Ask the Doctors about wearing a mask

Copied directly from the Spokesman-Review newspaper Saturday 05 December 2020

ASK THE DOCTORS

Wearing a mask continues to be our best defense

By Eve Glazier, M.D., and Elizabeth Ko, M.D.

ANDREWS MCMEEL SYNDICATION

DEAR DOCTORS: Can you please explain about masks again? It would really help me to explain to my friends and family.

DEAR READER: We’ve written about masks before, but new information often takes repetition to sink in. It also takes time for new habits to take hold. We’re happy to do a recap.

Now that we have learned so much more about how this virus spreads, wearing a mask turns out to be a crucial part of protecting people. Research shows the virus travels in the droplets and aerosols we emit when we sneeze, cough, speak and sing, and even breathe.

When you wear a mask, you create a barrier that catches some of these particles and limits the distance your breath can travel.

Combine that with social distancing, and the odds of transmission are significantly reduced.

Even if you’re not worried about the coronavirus on your own behalf, you can be sure that there are vulnerable people all around you.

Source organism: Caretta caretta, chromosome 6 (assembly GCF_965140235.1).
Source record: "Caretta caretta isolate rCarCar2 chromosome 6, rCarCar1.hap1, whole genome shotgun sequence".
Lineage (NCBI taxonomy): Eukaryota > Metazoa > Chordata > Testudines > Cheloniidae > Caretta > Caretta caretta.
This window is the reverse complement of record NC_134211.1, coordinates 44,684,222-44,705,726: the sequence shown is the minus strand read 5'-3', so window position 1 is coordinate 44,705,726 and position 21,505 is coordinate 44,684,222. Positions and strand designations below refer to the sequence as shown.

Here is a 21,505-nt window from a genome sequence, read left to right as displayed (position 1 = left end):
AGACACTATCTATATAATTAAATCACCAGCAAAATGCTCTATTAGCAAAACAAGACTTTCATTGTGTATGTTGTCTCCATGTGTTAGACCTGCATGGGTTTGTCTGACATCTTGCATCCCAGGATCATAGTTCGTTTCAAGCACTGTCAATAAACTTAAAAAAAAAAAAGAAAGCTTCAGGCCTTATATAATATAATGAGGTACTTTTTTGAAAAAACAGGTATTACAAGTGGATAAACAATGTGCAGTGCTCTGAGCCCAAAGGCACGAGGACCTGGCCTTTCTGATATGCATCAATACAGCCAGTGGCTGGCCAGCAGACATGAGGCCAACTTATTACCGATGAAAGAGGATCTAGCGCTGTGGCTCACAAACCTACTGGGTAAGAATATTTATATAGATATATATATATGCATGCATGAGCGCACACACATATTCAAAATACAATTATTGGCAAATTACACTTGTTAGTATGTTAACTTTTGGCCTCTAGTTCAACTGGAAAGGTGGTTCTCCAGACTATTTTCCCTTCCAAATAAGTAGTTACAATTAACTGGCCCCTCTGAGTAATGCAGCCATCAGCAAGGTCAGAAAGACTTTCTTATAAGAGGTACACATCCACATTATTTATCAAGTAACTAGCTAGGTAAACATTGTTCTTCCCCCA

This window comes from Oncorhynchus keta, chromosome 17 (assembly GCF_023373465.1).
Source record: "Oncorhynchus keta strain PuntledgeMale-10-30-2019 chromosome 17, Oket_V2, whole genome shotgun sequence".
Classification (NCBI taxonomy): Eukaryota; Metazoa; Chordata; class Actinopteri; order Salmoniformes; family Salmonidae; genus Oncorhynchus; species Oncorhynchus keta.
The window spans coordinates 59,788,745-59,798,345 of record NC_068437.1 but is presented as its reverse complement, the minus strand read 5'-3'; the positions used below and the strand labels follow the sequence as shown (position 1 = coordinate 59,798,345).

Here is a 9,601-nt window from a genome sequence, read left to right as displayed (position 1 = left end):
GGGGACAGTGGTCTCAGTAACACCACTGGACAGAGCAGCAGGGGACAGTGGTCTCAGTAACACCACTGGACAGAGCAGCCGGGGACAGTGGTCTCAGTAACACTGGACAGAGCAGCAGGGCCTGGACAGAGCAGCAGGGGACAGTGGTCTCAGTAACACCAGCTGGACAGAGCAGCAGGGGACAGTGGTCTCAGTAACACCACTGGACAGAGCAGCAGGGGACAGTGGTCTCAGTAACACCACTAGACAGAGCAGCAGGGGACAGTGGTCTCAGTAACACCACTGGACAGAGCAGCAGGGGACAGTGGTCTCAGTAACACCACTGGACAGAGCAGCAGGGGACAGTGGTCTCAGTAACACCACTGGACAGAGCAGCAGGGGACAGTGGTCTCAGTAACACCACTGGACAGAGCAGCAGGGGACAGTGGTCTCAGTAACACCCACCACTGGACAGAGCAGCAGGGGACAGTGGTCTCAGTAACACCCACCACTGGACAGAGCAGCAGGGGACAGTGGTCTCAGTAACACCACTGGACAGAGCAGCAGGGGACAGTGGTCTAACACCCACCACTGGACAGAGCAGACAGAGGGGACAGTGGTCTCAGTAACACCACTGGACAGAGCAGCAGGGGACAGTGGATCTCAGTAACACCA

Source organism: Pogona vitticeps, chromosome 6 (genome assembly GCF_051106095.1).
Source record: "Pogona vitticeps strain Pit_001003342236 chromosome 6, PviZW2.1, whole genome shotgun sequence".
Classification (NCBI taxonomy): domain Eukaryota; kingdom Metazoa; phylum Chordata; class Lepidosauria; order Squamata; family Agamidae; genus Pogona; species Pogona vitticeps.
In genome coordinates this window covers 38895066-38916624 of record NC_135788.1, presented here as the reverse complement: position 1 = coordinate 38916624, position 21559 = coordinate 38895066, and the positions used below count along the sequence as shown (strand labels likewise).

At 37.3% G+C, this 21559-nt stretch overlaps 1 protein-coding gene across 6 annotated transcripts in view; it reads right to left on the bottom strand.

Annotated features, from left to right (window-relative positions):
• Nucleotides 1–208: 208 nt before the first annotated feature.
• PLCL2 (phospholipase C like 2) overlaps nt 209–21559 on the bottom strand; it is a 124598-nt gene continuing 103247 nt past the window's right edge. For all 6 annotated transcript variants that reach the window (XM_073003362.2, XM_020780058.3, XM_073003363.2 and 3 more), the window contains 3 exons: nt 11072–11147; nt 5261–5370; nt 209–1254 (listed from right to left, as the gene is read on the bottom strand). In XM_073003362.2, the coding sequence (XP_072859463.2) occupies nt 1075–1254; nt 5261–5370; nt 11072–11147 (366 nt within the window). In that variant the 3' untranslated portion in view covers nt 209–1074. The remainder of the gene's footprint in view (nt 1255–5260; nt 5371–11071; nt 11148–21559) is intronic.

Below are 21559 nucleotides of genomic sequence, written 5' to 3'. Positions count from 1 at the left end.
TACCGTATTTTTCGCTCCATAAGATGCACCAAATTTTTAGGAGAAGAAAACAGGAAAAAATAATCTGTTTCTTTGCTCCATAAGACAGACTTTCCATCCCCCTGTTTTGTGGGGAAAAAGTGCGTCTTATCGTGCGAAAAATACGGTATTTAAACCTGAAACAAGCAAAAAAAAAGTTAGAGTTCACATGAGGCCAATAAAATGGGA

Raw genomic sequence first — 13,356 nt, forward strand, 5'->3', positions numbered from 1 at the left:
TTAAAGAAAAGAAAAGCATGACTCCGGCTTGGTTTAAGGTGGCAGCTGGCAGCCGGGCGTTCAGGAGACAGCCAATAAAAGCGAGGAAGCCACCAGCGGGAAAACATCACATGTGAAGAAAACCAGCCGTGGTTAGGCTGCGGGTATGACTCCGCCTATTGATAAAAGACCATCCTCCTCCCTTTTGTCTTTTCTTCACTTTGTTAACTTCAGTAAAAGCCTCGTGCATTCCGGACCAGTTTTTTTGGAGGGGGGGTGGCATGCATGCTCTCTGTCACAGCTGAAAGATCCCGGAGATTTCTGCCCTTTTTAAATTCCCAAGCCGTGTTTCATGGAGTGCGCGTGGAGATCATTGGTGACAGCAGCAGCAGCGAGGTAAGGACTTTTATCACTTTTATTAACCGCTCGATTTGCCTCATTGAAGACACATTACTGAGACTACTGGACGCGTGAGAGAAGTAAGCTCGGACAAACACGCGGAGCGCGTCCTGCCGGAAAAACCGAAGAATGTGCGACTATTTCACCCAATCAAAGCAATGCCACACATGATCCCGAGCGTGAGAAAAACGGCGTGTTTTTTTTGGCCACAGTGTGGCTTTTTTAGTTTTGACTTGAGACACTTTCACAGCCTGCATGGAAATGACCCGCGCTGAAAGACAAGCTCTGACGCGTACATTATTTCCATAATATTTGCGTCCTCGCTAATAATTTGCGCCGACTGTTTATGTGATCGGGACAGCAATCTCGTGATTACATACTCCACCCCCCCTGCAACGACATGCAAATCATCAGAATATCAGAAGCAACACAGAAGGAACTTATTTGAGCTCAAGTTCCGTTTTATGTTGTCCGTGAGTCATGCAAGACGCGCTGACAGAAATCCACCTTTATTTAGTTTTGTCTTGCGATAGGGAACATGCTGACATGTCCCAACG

This one simple habit can literally save a life. In fact, the life you save may be your own.

A mask works by providing a network of fibers that both slows the force of an exhale and captures respiratory droplets. The closer the weave, the more effective the filtering effect of the mask.

Tightly woven cotton masks are more efficient than looser fabrics.

The nonwoven materials of the N-95 masks are the most effective.

Shape and fit also play an important role. A good mask has a snug but comfortable fit without any gaps around the perimeter. It fits over the nose and under the chin, and it leaves enough space around the nose and mouth for easier breathing. Masks with valves do not protect.

When you breathe out through a mask, the fibers capture many of the droplets you generate. The rest travel a much shorter distance.

When someone wearing a mask exhales near you, the load of aerosols headed your way is reduced.

If they do reach you, your own mask filters them, again reducing the number of particles that reach you.

Send your questions to askthedoctors@mednet.ucla.edu.

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